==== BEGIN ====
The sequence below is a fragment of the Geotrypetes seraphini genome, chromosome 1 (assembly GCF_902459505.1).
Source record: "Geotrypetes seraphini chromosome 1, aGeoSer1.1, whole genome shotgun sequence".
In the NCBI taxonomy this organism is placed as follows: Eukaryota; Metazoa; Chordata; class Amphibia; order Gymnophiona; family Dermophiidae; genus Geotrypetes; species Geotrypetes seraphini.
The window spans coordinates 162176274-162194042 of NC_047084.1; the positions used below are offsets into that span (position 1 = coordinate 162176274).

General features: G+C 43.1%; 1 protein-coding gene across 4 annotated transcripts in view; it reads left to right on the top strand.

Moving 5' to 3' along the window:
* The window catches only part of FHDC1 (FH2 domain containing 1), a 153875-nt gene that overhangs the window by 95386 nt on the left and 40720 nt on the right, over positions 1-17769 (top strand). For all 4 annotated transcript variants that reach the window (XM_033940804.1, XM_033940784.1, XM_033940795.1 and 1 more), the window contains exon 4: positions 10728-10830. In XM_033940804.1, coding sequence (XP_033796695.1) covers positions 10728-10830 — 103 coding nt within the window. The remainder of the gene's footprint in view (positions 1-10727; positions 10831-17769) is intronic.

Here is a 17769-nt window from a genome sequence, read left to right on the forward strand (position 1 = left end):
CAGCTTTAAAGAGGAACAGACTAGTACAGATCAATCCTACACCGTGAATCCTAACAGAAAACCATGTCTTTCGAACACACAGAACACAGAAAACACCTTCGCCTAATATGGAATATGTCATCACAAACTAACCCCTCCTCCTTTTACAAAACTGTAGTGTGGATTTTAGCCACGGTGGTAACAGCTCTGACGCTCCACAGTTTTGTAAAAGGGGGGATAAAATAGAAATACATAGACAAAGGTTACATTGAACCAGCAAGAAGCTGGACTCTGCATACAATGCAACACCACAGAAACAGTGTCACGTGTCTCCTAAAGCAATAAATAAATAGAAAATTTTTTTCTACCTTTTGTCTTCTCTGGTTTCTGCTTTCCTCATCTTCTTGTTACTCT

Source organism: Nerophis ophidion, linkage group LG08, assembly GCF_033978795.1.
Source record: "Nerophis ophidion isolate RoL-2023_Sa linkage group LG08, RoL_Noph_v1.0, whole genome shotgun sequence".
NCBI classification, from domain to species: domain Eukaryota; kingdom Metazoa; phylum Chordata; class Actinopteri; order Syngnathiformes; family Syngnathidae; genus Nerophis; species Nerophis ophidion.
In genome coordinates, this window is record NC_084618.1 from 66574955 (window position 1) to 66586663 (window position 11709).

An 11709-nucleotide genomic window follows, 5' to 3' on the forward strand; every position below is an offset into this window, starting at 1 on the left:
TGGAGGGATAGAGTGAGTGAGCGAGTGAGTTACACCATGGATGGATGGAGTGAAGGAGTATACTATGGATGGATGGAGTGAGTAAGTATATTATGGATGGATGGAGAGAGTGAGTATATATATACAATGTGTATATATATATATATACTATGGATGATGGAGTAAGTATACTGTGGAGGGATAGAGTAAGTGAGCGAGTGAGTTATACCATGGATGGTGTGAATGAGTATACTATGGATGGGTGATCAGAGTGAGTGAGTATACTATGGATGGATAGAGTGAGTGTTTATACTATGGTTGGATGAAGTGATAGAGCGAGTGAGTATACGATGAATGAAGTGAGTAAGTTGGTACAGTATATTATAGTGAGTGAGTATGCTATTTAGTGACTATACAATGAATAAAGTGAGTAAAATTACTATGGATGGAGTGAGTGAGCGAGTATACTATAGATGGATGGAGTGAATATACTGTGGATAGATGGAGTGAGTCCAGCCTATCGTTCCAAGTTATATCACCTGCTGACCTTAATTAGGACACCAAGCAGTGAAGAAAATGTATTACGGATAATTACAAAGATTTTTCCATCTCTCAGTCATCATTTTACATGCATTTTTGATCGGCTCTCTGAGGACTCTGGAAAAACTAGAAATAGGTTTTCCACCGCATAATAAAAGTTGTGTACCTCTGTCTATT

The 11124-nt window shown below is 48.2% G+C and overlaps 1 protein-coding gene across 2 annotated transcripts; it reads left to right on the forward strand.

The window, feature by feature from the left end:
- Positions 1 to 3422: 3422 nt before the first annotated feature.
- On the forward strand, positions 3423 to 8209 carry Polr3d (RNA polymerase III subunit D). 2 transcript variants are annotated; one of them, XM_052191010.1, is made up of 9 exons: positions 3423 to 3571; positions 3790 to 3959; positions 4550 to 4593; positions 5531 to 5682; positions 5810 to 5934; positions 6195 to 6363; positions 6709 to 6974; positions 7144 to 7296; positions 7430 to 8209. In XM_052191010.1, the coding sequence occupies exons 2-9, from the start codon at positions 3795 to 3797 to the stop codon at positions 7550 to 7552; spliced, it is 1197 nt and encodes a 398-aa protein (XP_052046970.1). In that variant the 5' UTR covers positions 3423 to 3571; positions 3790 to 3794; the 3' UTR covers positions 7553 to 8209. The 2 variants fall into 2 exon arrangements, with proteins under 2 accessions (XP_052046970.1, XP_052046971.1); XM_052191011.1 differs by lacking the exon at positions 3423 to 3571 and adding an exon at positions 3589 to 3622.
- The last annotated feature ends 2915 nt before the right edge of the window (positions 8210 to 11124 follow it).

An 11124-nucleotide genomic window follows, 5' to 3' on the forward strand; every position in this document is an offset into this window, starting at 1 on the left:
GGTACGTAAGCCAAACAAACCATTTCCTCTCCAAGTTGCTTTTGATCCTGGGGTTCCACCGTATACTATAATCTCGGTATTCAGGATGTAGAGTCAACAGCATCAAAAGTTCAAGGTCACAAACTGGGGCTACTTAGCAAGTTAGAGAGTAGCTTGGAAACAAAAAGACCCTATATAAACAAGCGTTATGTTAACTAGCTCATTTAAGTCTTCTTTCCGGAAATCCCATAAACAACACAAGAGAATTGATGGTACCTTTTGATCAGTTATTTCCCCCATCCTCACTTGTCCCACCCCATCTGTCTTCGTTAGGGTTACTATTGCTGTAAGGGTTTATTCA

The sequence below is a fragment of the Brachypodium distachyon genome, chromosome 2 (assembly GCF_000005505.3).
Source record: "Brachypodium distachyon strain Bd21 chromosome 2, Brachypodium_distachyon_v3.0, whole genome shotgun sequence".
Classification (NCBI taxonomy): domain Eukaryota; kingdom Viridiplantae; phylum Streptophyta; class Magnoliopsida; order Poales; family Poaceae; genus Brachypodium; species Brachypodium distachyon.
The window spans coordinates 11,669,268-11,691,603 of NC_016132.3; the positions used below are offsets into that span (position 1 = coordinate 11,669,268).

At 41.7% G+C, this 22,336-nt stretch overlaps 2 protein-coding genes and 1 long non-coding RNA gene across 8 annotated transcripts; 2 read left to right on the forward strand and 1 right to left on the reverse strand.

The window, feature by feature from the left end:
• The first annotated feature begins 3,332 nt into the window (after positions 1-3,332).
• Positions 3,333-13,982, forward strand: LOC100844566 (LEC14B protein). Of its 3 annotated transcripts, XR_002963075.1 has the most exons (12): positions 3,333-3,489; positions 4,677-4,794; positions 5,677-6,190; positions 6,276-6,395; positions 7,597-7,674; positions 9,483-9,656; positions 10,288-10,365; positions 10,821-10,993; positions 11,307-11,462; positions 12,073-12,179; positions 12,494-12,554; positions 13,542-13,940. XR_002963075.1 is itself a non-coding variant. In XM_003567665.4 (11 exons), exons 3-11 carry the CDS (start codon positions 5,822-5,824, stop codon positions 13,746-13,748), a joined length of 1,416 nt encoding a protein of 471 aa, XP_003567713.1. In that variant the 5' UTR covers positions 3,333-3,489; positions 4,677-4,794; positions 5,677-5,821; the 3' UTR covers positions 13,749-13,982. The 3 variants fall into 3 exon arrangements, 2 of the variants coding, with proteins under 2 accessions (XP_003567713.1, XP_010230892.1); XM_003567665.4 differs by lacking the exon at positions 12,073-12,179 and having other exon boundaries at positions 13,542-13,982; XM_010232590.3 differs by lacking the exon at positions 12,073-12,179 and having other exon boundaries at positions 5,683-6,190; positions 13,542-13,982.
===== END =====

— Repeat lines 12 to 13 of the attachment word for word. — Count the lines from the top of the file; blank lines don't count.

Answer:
NCBI classification, from domain to species: domain Eukaryota; kingdom Metazoa; phylum Chordata; class Actinopteri; order Syngnathiformes; family Syngnathidae; genus Nerophis; species Nerophis ophidion.
In genome coordinates, this window is record NC_084618.1 from 66574955 (window position 1) to 66586663 (window position 11709).